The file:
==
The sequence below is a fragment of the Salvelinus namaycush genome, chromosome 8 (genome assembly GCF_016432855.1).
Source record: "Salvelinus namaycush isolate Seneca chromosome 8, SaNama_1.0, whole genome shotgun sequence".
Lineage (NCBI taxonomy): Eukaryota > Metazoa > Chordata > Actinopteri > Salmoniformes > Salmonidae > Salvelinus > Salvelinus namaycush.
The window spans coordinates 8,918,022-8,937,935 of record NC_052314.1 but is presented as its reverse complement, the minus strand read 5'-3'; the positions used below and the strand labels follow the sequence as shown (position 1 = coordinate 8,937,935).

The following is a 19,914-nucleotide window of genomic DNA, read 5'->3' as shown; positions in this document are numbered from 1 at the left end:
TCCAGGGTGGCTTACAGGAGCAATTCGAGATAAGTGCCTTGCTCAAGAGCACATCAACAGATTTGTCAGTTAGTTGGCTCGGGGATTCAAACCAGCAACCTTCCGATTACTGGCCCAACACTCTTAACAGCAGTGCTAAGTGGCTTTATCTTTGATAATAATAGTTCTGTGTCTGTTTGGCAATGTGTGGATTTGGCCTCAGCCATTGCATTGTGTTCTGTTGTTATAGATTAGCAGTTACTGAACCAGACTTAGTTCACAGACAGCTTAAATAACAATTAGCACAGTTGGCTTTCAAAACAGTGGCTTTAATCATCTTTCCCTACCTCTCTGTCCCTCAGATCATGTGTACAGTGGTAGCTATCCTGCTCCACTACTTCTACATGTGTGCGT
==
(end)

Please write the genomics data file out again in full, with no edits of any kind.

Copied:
The sequence below is a fragment of the Salvelinus namaycush genome, chromosome 8 (genome assembly GCF_016432855.1).
Source record: "Salvelinus namaycush isolate Seneca chromosome 8, SaNama_1.0, whole genome shotgun sequence".
Lineage (NCBI taxonomy): Eukaryota > Metazoa > Chordata > Actinopteri > Salmoniformes > Salmonidae > Salvelinus > Salvelinus namaycush.
The window spans coordinates 8,918,022-8,937,935 of record NC_052314.1 but is presented as its reverse complement, the minus strand read 5'-3'; the positions used below and the strand labels follow the sequence as shown (position 1 = coordinate 8,937,935).

The following is a 19,914-nucleotide window of genomic DNA, read 5'->3' as shown; positions in this document are numbered from 1 at the left end:
TCCAGGGTGGCTTACAGGAGCAATTCGAGATAAGTGCCTTGCTCAAGAGCACATCAACAGATTTGTCAGTTAGTTGGCTCGGGGATTCAAACCAGCAACCTTCCGATTACTGGCCCAACACTCTTAACAGCAGTGCTAAGTGGCTTTATCTTTGATAATAATAGTTCTGTGTCTGTTTGGCAATGTGTGGATTTGGCCTCAGCCATTGCATTGTGTTCTGTTGTTATAGATTAGCAGTTACTGAACCAGACTTAGTTCACAGACAGCTTAAATAACAATTAGCACAGTTGGCTTTCAAAACAGTGGCTTTAATCATCTTTCCCTACCTCTCTGTCCCTCAGATCATGTGTACAGTGGTAGCTATCCTGCTCCACTACTTCTACATGTGTGCGT